As Chess had predicted, the lyrics appealed to teenagers fascinated by cars, speed and sexuality. "Maybellene" was one of the first records to be a hit on the rhythm and blues, country and western, and pop charts. Featuring some inimitable Chuck Berry riffs, some blues-style picking on a guitar and Johnson's piano, which added a hummable rhythm to the steady backbeat, "Maybellene" was a pivotal song in the emergence of rock and roll. This exciting fusion of a rhythm-and-blues beat with a rural country style was the catalyst for the emergence of rock and roll in the mid-1950s.
Recorded May 21, 1955
In the 1950s, some record companies assigned publishing credits to disc jockeys and others who helped to promote a record, a form of payola by means of composer royalties. For this reason, the disc jockey Alan Freed received credit as a co-writer of "Maybellene". Robert Christgau's October 1972 essay on Chuck Berry suggests this was the case for Freed's publishing credit. Leonard Chess, in Christgau's words, "flipped" for Berry's "Maybellene" and "forwarded it to Alan Freed." "Having mysteriously acquired 25 percent of the writer's credit," Christgau writes, "Freed played 'Maybellene' quite a lot, and it became one of the first nationwide rock and roll hits."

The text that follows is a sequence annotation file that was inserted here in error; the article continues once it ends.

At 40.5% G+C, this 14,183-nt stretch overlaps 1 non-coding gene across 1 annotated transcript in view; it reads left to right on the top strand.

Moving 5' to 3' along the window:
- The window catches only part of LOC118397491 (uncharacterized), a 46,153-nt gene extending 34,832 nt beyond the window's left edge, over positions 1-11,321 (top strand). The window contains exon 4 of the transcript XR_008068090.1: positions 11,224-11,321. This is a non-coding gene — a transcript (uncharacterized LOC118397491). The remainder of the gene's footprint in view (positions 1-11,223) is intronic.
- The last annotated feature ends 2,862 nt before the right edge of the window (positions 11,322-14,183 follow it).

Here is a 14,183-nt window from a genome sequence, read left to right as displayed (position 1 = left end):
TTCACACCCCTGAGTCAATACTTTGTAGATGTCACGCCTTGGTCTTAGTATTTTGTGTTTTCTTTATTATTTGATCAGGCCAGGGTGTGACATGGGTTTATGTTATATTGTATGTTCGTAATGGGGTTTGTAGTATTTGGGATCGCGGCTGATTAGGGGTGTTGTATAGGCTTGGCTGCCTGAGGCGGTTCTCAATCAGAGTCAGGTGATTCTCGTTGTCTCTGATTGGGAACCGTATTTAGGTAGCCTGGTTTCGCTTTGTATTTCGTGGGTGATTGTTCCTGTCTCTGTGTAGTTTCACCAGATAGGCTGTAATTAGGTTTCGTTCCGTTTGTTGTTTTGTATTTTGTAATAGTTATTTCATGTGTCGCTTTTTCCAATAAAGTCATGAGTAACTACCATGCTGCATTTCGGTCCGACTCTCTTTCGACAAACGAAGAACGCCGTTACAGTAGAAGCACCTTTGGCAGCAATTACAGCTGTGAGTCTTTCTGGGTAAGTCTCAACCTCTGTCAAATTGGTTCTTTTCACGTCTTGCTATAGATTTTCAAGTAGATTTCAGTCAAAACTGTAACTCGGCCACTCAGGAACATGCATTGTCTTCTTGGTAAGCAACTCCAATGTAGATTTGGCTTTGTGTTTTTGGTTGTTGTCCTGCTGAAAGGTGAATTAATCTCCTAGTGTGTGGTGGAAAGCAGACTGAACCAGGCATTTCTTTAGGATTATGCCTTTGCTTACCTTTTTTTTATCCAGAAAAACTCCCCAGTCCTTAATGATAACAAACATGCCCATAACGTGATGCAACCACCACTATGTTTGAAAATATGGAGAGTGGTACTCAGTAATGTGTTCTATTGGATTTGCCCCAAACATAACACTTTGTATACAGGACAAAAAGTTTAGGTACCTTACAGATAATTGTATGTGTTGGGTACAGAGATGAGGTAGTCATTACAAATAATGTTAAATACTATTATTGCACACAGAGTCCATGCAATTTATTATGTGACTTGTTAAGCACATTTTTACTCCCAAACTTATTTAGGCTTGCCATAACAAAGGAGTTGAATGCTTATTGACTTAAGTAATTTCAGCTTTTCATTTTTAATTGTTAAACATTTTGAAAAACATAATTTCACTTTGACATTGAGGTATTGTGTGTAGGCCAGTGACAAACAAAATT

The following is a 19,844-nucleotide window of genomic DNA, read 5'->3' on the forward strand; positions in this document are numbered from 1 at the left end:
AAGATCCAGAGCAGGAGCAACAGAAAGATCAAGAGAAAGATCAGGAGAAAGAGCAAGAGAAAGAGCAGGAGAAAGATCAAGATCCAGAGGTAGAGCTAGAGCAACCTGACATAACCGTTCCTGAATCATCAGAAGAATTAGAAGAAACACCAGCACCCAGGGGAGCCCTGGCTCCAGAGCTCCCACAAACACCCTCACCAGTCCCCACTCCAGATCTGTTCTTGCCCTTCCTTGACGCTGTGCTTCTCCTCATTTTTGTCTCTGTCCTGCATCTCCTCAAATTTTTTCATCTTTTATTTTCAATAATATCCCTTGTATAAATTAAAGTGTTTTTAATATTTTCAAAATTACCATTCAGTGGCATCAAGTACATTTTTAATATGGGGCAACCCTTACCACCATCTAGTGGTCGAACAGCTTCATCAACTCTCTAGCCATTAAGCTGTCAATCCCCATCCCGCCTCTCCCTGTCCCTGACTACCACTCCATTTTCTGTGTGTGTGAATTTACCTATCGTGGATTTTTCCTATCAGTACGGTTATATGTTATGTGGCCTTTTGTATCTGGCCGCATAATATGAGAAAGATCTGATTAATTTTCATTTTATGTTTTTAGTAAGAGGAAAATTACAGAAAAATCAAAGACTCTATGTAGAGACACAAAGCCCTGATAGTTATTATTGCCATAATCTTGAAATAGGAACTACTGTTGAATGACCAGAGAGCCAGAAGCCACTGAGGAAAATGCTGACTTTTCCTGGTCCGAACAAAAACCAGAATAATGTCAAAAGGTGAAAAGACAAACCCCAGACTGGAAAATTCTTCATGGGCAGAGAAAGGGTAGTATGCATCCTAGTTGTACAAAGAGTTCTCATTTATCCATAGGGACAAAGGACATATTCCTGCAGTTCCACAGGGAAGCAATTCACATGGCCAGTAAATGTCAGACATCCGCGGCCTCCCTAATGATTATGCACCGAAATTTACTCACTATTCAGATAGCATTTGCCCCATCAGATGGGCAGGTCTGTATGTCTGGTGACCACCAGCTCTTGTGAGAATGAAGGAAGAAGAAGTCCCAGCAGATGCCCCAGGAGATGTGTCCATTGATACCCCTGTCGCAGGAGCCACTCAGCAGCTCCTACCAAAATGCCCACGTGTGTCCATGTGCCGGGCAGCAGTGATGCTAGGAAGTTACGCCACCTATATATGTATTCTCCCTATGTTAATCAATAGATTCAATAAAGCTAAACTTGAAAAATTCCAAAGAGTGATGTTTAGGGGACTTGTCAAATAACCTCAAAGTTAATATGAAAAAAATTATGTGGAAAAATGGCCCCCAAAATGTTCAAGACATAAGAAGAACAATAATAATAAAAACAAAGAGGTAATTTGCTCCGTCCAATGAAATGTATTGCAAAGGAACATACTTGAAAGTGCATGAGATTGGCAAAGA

Russ Fratto, who had loaned money to Chess, also received credit. (Some Chess insiders have said that Chess owed money to Fratto, a printer and stationer, for producing record labels. Other accounts describe Fratto as "a record distributor.") The Freed and Fratto credits, which do not appear on the original Chess single (see the photograph above), were withdrawn in 1986. However, as of 2014, these credits still appear on some reissues of Berry's recordings.